Companies are 'unbossing' the workplace, and millennial managers are getting axed

Companies are increasingly phasing out middle management roles, and it appears that millennials may be the most affected. Multiple factors are driving this trend known as "unbossing," such as cost reductions, Gen Z's aversion to traditional managerial roles, the normalization of remote work, and heightened performance pressures. This shift could lead to less mentoring for new workforce entrants and place additional stress on them [citation:1].

However, it's not just the junior staff that might suffer. Lara Milward, a neuro-leadership coach, noted that individuals in their thirties—who are purchasing homes, starting families, and balancing professional and personal responsibilities—are likely to be the ones losing their jobs in this managerial purge. She suggested that this particular demographic might "take this hit" [citation:1].

Millennial middle managers are particularly vulnerable, according to Joe Galvin, chief research officer at the executive coaching firm Vistage. This vulnerability stems from several transformations including the shift to remote work, technological advancements, and changes in generational dynamics. Galvin highlighted that the role of a traditional boss, who once monitored employees directly, has dramatically transformed, making relationship management in a digital era significantly more challenging [citation:1].

This trend has significantly impacted job security for middle managers, with layoffs in these roles reportedly accounting for almost a third of all job cuts in 2023, a sharp rise from previous years. The majority of these managers are millennials, who are typically at an early to mid-point in their managerial careers and were disproportionately affected during the “Great Firing” of 2022. Chris Lovell from SoFi Technologies indicated that this might be due to millennials' significant presence in middle management infrastructures [citation:1].

Interestingly, while millennials are possibly less invested in traditional corporate hierarchy, they and Gen Zers are increasingly shying away from management roles. This is due to several factors including distrust in higher leadership, perceived limited financial incentives, and a desire for better work-life balance. This generational shift is redefining the work culture, emphasizing mental health and autonomy over strict hierarchical structures [citation:1].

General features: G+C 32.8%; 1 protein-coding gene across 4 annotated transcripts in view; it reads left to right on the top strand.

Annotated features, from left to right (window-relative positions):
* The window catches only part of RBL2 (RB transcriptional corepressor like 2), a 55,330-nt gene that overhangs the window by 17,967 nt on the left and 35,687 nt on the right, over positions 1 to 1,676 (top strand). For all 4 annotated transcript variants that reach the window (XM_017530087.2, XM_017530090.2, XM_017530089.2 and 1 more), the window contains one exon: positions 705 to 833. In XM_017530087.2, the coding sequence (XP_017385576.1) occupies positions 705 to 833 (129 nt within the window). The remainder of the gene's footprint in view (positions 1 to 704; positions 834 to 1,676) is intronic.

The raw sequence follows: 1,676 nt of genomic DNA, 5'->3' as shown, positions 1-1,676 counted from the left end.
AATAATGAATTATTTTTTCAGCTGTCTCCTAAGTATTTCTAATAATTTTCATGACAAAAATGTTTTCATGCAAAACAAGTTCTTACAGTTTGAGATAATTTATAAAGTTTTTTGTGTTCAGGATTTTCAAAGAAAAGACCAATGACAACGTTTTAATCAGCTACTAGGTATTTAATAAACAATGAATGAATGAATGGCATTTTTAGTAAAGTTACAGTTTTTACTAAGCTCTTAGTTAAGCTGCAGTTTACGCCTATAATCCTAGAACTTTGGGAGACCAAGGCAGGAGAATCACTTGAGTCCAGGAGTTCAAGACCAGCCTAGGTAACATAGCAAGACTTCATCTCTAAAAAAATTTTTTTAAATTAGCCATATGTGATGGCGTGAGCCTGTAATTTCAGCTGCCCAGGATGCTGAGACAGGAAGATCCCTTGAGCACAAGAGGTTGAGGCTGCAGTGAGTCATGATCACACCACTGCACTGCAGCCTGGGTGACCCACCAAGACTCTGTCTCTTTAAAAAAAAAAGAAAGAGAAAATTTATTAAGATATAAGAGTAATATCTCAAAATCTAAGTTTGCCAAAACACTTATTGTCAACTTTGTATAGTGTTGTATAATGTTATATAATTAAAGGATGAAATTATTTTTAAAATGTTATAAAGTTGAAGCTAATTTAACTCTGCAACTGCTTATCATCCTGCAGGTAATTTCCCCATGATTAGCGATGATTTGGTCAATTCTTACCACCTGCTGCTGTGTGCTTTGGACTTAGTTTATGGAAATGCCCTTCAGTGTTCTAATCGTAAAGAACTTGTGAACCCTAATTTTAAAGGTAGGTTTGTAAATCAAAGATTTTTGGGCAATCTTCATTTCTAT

Joel Wolfe of HiredSupport argues that the reluctance of millennials to work beyond their scheduled hours or adapt to flexible timings might be making them more susceptible to layoffs. They're increasingly prioritizing work-life separation, a stance that could make them appear rigid in dynamic work environments [citation:1].

Shoshanna Davis, career consultant at Fairy Job Mother, expresses concern over the impact of reducing middle management on Gen Zers. She argues that young professionals entering the workforce still need guidance, coaching, and mentorship—resources traditionally provided by middle managers. With the potential removal of these positions, she fears it may hinder the professional development of future generations [citation:1].

In conclusion, while the movement toward removing middle managerial roles aims to cut costs and adapt to a changing workforce, it raises critical concerns about the development and support of future professionals. As organizations reevaluate their structural hierarchies, the long-term implications of these changes on mentorship and career progression remain uncertain [citation:1].  

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